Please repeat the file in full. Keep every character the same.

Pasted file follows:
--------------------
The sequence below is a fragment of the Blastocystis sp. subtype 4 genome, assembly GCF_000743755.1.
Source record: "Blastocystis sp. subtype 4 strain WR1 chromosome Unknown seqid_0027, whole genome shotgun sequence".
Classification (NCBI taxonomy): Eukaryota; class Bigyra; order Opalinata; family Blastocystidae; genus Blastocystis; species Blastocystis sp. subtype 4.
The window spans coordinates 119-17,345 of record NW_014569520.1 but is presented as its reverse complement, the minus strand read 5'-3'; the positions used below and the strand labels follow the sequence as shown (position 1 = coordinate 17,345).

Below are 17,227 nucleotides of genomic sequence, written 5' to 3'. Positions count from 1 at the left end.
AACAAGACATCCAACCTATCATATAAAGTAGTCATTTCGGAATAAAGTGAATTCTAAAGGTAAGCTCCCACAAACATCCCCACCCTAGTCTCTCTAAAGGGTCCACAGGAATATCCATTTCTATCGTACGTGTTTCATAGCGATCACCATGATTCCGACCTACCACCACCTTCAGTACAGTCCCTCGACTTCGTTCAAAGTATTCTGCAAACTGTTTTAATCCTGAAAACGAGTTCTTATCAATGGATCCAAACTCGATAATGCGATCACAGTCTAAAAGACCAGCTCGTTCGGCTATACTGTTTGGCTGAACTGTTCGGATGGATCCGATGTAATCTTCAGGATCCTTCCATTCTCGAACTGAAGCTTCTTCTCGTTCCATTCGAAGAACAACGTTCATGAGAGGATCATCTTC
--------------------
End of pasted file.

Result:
The sequence below is a fragment of the Blastocystis sp. subtype 4 genome, assembly GCF_000743755.1.
Source record: "Blastocystis sp. subtype 4 strain WR1 chromosome Unknown seqid_0027, whole genome shotgun sequence".
Classification (NCBI taxonomy): Eukaryota; class Bigyra; order Opalinata; family Blastocystidae; genus Blastocystis; species Blastocystis sp. subtype 4.
The window spans coordinates 119-17,345 of record NW_014569520.1 but is presented as its reverse complement, the minus strand read 5'-3'; the positions used below and the strand labels follow the sequence as shown (position 1 = coordinate 17,345).

Below are 17,227 nucleotides of genomic sequence, written 5' to 3'. Positions count from 1 at the left end.
AACAAGACATCCAACCTATCATATAAAGTAGTCATTTCGGAATAAAGTGAATTCTAAAGGTAAGCTCCCACAAACATCCCCACCCTAGTCTCTCTAAAGGGTCCACAGGAATATCCATTTCTATCGTACGTGTTTCATAGCGATCACCATGATTCCGACCTACCACCACCTTCAGTACAGTCCCTCGACTTCGTTCAAAGTATTCTGCAAACTGTTTTAATCCTGAAAACGAGTTCTTATCAATGGATCCAAACTCGATAATGCGATCACAGTCTAAAAGACCAGCTCGTTCGGCTATACTGTTTGGCTGAACTGTTCGGATGGATCCGATGTAATCTTCAGGATCCTTCCATTCTCGAACTGAAGCTTCTTCTCGTTCCATTCGAAGAACAACGTTCATGAGAGGATCATCTTC